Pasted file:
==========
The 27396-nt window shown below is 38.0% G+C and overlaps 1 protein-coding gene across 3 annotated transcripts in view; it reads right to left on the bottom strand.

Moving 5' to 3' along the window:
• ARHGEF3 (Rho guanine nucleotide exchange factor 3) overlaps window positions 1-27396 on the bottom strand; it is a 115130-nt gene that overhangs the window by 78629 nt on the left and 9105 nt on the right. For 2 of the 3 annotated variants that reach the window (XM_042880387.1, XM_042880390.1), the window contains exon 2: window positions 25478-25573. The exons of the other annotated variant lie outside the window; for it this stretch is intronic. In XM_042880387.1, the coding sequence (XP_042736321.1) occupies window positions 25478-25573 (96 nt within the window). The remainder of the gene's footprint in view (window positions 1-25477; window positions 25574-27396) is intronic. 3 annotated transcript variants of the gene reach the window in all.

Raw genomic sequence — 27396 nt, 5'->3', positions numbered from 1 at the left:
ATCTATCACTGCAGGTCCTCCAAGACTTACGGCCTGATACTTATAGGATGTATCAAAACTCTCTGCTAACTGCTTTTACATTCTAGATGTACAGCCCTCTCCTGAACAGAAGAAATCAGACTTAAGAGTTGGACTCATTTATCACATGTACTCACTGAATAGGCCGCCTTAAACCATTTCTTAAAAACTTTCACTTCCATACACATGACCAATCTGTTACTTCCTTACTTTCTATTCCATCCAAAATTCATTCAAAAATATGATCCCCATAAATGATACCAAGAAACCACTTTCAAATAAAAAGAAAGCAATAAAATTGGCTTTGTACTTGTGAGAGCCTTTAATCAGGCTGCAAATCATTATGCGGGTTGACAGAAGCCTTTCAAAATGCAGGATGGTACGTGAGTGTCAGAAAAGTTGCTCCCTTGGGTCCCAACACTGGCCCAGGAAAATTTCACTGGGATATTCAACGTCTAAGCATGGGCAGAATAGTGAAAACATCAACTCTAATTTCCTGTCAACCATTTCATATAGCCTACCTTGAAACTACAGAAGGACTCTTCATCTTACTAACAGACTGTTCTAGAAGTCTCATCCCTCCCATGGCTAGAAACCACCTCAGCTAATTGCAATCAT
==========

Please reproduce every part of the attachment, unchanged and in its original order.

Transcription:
The 27396-nt window shown below is 38.0% G+C and overlaps 1 protein-coding gene across 3 annotated transcripts in view; it reads right to left on the bottom strand.

Moving 5' to 3' along the window:
• ARHGEF3 (Rho guanine nucleotide exchange factor 3) overlaps window positions 1-27396 on the bottom strand; it is a 115130-nt gene that overhangs the window by 78629 nt on the left and 9105 nt on the right. For 2 of the 3 annotated variants that reach the window (XM_042880387.1, XM_042880390.1), the window contains exon 2: window positions 25478-25573. The exons of the other annotated variant lie outside the window; for it this stretch is intronic. In XM_042880387.1, the coding sequence (XP_042736321.1) occupies window positions 25478-25573 (96 nt within the window). The remainder of the gene's footprint in view (window positions 1-25477; window positions 25574-27396) is intronic. 3 annotated transcript variants of the gene reach the window in all.

Raw genomic sequence — 27396 nt, 5'->3', positions numbered from 1 at the left:
ATCTATCACTGCAGGTCCTCCAAGACTTACGGCCTGATACTTATAGGATGTATCAAAACTCTCTGCTAACTGCTTTTACATTCTAGATGTACAGCCCTCTCCTGAACAGAAGAAATCAGACTTAAGAGTTGGACTCATTTATCACATGTACTCACTGAATAGGCCGCCTTAAACCATTTCTTAAAAACTTTCACTTCCATACACATGACCAATCTGTTACTTCCTTACTTTCTATTCCATCCAAAATTCATTCAAAAATATGATCCCCATAAATGATACCAAGAAACCACTTTCAAATAAAAAGAAAGCAATAAAATTGGCTTTGTACTTGTGAGAGCCTTTAATCAGGCTGCAAATCATTATGCGGGTTGACAGAAGCCTTTCAAAATGCAGGATGGTACGTGAGTGTCAGAAAAGTTGCTCCCTTGGGTCCCAACACTGGCCCAGGAAAATTTCACTGGGATATTCAACGTCTAAGCATGGGCAGAATAGTGAAAACATCAACTCTAATTTCCTGTCAACCATTTCATATAGCCTACCTTGAAACTACAGAAGGACTCTTCATCTTACTAACAGACTGTTCTAGAAGTCTCATCCCTCCCATGGCTAGAAACCACCTCAGCTAATTGCAATCAT